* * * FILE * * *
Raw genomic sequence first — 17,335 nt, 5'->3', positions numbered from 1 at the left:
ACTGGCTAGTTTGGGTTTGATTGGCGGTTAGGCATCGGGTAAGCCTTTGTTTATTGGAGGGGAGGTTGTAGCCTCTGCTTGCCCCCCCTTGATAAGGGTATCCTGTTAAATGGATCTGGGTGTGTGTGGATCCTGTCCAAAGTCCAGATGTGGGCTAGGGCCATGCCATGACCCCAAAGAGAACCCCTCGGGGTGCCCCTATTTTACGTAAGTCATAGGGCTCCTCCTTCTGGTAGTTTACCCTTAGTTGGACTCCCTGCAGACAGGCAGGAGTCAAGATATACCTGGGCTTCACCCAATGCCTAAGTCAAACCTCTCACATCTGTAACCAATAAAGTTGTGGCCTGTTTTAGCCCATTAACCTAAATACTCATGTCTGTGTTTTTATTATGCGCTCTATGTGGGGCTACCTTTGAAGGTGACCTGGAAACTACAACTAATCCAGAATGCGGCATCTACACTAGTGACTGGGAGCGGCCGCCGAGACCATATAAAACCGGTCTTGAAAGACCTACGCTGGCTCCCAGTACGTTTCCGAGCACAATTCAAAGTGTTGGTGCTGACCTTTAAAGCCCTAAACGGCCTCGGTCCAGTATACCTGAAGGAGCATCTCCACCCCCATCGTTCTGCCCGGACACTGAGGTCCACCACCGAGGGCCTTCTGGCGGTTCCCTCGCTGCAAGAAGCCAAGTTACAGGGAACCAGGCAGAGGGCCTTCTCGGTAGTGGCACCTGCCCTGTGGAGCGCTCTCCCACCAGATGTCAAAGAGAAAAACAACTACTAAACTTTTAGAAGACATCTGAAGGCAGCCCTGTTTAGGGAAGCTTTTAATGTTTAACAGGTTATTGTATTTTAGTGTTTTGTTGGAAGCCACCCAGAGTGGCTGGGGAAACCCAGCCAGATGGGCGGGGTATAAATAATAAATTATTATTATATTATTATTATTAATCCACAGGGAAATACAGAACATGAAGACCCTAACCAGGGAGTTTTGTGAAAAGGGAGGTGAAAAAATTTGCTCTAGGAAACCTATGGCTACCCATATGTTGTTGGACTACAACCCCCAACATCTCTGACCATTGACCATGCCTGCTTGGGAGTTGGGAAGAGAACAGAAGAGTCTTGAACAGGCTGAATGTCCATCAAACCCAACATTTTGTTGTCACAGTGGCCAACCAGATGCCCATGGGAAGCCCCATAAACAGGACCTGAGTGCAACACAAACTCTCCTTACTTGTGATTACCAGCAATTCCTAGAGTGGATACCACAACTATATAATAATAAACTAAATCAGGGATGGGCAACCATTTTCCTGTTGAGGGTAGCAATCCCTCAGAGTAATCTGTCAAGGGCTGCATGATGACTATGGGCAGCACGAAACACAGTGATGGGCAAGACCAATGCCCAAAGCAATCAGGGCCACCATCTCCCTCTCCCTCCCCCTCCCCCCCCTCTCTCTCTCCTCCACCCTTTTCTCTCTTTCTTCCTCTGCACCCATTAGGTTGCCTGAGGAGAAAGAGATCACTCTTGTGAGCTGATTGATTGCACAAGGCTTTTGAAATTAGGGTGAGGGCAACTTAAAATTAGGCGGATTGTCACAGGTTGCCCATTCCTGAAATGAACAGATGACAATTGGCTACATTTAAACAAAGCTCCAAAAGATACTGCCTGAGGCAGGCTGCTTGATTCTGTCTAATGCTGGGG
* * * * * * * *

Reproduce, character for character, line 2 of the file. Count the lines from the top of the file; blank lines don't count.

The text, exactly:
ACTGGCTAGTTTGGGTTTGATTGGCGGTTAGGCATCGGGTAAGCCTTTGTTTATTGGAGGGGAGGTTGTAGCCTCTGCTTGCCCCCCCTTGATAAGGGTATCCTGTTAAATGGATCTGGGTGTGTGTGGATCCTGTCCAAAGTCCAGATGTGGGCTAGGGCCATGCCATGACCCCAAAGAGAACCCCTCGGGGTGCCCCTATTTTACGTAAGTCATAGGGCTCCTCCTTCTGGTAGTTTACCCTTAGTTGGACTCCCTGCAGACAGGCAGGAGTCAAGATATACCTGGGCTTCACCCAATGCCTAAGTCAAACCTCTCACATCTGTAACCAATAAAGTTGTGGCCTGTTTTAGCCCATTAACCTAAATACTCATGTCTGTGTTTTTATTATGCGCTCTATGTGGGGCTACCTTTGAAGGTGACCTGGAAACTACAACTAATCCAGAATGCGGCATCTACACTAGTGACTGGGAGCGGCCGCCGAGACCATATAAAACCGGTCTTGAAAGACCTACGCTGGCTCCCAGTACGTTTCCGAGCACAATTCAAAGTGTTGGTGCTGACCTTTAAAGCCCTAAACGGCCTCGGTCCAGTATACCTGAAGGAGCATCTCCACCCCCATCGTTCTGCCCGGACACTGAGGTCCACCACCGAGGGCCTTCTGGCGGTTCCCTCGCTGCAAGAAGCCAAGTTACAGGGAACCAGGCAGAGGGCCTTCTCGGTAGTGGCACCTGCCCTGTGGAGCGCTCTCCCACCAGATGTCAAAGAGAAAAACAACTACTAAACTTTTAGAAGACATCTGAAGGCAGCCCTGTTTAGGGAAGCTTTTAATGTTTAACAGGTTATTGTATTTTAGTGTTTTGTTGGAAGCCACCCAGAGTGGCTGGGGAAACCCAGCCAGATGGGCGGGGTATAAATAATAAATTATTATTATATTATTATTATTAATCCACAGGGAAATACAGAACATGAAGACCCTAACCAGGGAGTTTTGTGAAAAGGGAGGTGAAAAAATTTGCTCTAGGAAACCTATGGCTACCCATATGTTGTTGGACTACAACCCCCAACATCTCTGACCATTGACCATGCCTGCTTGGGAGTTGGGAAGAGAACAGAAGAGTCTTGAACAGGCTGAATGTCCATCAAACCCAACATTTTGTTGTCACAGTGGCCAACCAGATGCCCATGGGAAGCCCCATAAACAGGACCTGAGTGCAACACAAACTCTCCTTACTTGTGATTACCAGCAATTCCTAGAGTGGATACCACAACTATATAATAATAAACTAAATCAGGGATGGGCAACCATTTTCCTGTTGAGGGTAGCAATCCCTCAGAGTAATCTGTCAAGGGCTGCATGATGACTATGGGCAGCACGAAACACAGTGATGGGCAAGACCAATGCCCAAAGCAATCAGGGCCACCATCTCCCTCTCCCTCCCCCTCCCCCCCCTCTCTCTCTCCTCCACCCTTTTCTCTCTTTCTTCCTCTGCACCCATTAGGTTGCCTGAGGAGAAAGAGATCACTCTTGTGAGCTGATTGATTGCACAAGGCTTTTGAAATTAGGGTGAGGGCAACTTAAAATTAGGCGGATTGTCACAGGTTGCCCATTCCTGAAATGAACAGATGACAATTGGCTACATTTAAACAAAGCTCCAAAAGATACTGCCTGAGGCAGGCTGCTTGATTCTGTCTAATGCTGGGG